The long-axis lengths and calculated volumes of uptake-positive lesions were significantly larger than those of uptake-negative lesions in MET PET/CT (unpaired t-test for length and the Mann–Whitney U-test for calculated volume). No significant difference was found in intact PTH levels between MET PET/CT-positive and MET PET/CT-negative patients (Mann–Whitney U-test) (Table 4).
The same analysis was performed on MIBI SPECT/CT results. Similar to the results of MET PET/CT, uptake-positive lesions were larger than uptake-negative lesions. No significant difference was observed in intact PTH levels between MIBI SPECT/CT uptake-positive and MIBI SPECT/CT uptake-negative patients (Table 5).
MIBI SPECT/CT did not detect additional lesions compared with MIBI SPECT or planar imaging in any case, although MIBI SPECT/CT allowed more detailed localization in one patient with an ectopic parathyroid gland. The comparison between MIBI SPECT/CT and SPECT is consistent with Gayed’s report demonstrating that MIBI SPECT/CT had no additional value over conventional MIBI SPECT imaging except for localization of ectopic parathyroid glands 12. In contrast, Kim et al. 4 found higher sensitivity of MIBI SPECT/CT compared with MIBI SPECT, dual-phase MIBI scintigraphy, and conventional imaging. Although it is unclear whether SPECT/CT has higher sensitivity than SPECT, SPECT/CT may be recommended when an ectopic parathyroid gland is suspected. In addition, SPECT/CT has advantages for patients who have undergone previous thyroid or parathyroid surgery, who have multiglandular disease, or have nodular thyroid disease, and it improves interobserver agreement 3,13. Our results are inconsistent with previous reports showing higher sensitivities of SPECT or SPECT/CT compared with planar imaging 1,2,14,15. Although the reason for this is unclear, SPECT is theoretically considered to have an advantage over planar imaging by providing detailed information concerning a three-dimensional location 14.
Five patients showed MET-positive/MIBI-negative results and four patients showed MET-negative/MIBI-positive results, indicating these two modalities play a complementary role. MET PET/CT showed positive results in 56% (5/9) of patients who had shown negative results in MIBI SPECT/CT. Therefore, MET PET/CT would be a feasible option if MIBI-negative results are obtained in localization of adenomas/hyperplasia. Such complementary results were also observed in a previous report 10. Incorporation into PTH and its precursors is considered to be one of the mechanisms of MET uptake into adenomas/hyperplasia, whereas MIBI uptake is considered to be positively related to increased concentrations of mitochondria-rich oxyphil cells and negatively related to the expression of p-glycoprotein, or multidrug resistance-related protein 16. Such different mechanisms of tracer uptake may account for their complementary role in localizing parathyroid gland adenomas/hyperplasia.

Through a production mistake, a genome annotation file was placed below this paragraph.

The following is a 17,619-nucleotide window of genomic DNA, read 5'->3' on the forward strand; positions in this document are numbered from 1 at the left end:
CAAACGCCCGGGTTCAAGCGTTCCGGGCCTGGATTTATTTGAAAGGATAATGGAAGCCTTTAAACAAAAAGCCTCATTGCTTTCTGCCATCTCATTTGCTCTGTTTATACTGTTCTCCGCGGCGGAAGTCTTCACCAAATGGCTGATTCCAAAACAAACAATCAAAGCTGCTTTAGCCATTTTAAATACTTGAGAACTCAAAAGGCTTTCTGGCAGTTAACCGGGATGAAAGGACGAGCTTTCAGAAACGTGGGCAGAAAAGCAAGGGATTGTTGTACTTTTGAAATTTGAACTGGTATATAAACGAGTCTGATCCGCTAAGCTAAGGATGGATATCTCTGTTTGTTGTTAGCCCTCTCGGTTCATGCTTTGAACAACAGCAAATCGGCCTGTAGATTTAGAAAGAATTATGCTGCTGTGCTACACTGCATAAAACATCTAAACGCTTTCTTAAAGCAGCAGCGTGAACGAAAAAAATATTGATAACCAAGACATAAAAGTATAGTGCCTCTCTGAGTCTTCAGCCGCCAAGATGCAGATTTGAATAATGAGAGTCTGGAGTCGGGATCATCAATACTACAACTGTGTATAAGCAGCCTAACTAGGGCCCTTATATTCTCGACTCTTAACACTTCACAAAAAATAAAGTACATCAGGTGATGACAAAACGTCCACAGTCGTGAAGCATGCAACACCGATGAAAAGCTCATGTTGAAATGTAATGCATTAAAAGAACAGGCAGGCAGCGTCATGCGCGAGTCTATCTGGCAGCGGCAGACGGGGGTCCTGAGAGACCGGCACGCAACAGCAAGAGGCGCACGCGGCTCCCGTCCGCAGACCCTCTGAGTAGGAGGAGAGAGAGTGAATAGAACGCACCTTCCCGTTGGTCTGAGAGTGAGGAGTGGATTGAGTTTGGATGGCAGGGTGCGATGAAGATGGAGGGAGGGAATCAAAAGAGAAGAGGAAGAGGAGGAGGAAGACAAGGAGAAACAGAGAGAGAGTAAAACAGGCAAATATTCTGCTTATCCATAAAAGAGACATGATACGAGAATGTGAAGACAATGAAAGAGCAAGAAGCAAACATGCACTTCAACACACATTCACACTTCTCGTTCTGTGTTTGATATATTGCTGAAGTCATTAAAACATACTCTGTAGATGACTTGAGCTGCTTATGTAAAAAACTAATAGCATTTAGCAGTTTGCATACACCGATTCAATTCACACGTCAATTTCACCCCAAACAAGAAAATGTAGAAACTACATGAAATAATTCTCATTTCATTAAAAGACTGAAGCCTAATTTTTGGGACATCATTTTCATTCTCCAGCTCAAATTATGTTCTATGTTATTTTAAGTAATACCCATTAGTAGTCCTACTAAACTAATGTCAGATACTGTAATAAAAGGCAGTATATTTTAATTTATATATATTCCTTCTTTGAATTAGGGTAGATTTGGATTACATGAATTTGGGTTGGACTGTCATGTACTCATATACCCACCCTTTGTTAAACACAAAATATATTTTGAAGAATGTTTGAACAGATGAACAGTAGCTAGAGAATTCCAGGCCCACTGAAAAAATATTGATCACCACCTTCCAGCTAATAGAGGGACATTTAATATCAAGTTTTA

In the present study the positive lesions in both modalities were larger than the negative ones. The correlation between lesion detectability in both modalities and lesion size or weight was observed in previous reports 17–19. Only three (38%) and one (13%) of eight lesions less than 276 μl could be detected by MET PET/CT and MIBI SPECT/CT, respectively. In contrast, both modalities depicted nine (90%) of 10 lesions equal to or larger than 276 μl.
One possible factor affecting MET and MIBI uptake is the intact PTH level. There is a previous report showing a positive correlation between MET uptake of the lesion and serum intact PTH level 11. Per-patient sensitivities of both modalities were 100% in six patients with intact PTH levels greater than 150 pg/ml in our population. However, no significant difference in intact PTH levels was observed between positive and negative cases in the two modalities, which is consistent with a previous report by Weber et al. 6.
Dual-tracer parathyroid scintigraphy using a pinhole collimator has been demonstrated as facilitating more accurate localization of parathyroid lesions compared with a single-tracer, dual-phase protocol with or without pinhole collimator or SPECT 20–22. In particular, accurate localization of parathyroid lesions using this technique has been shown in cases of multiple parathyroid gland disease 23, for which the sensitivities of both MET PET/CT and MIBI SPECT/CT were insufficient in the present study. Therefore, this technique might have detected more parathyroid lesions if it had been performed. A comparison between dual-tracer scintigraphy and MET PET or PET/CT has not been fully carried out, although Schalin-Jäntti et al. 8 reported comparable accuracy of these techniques in the reoperative setting of primary hyperparathyroidism.
There are several limitations in the present study. First, histological confirmation was not obtained for all lesions. Therefore, it is possible that positive findings in some patients who did not undergo surgery were false positive. However, we believe that the possibility for false-positive cases is low, because suspected enlarged parathyroid glands were detected by ultrasonography corresponding to MET or MIBI uptakes in such patients. Second, a relatively small number of patients were analyzed in this investigation. Finally, we used only delayed SPECT/CT without obtaining early SPECT/CT. There is one article demonstrating higher sensitivity of early SPECT/CT 14, and different results might have been acquired with utilization of early SPECT/CT.
There are no conflicts of interest.
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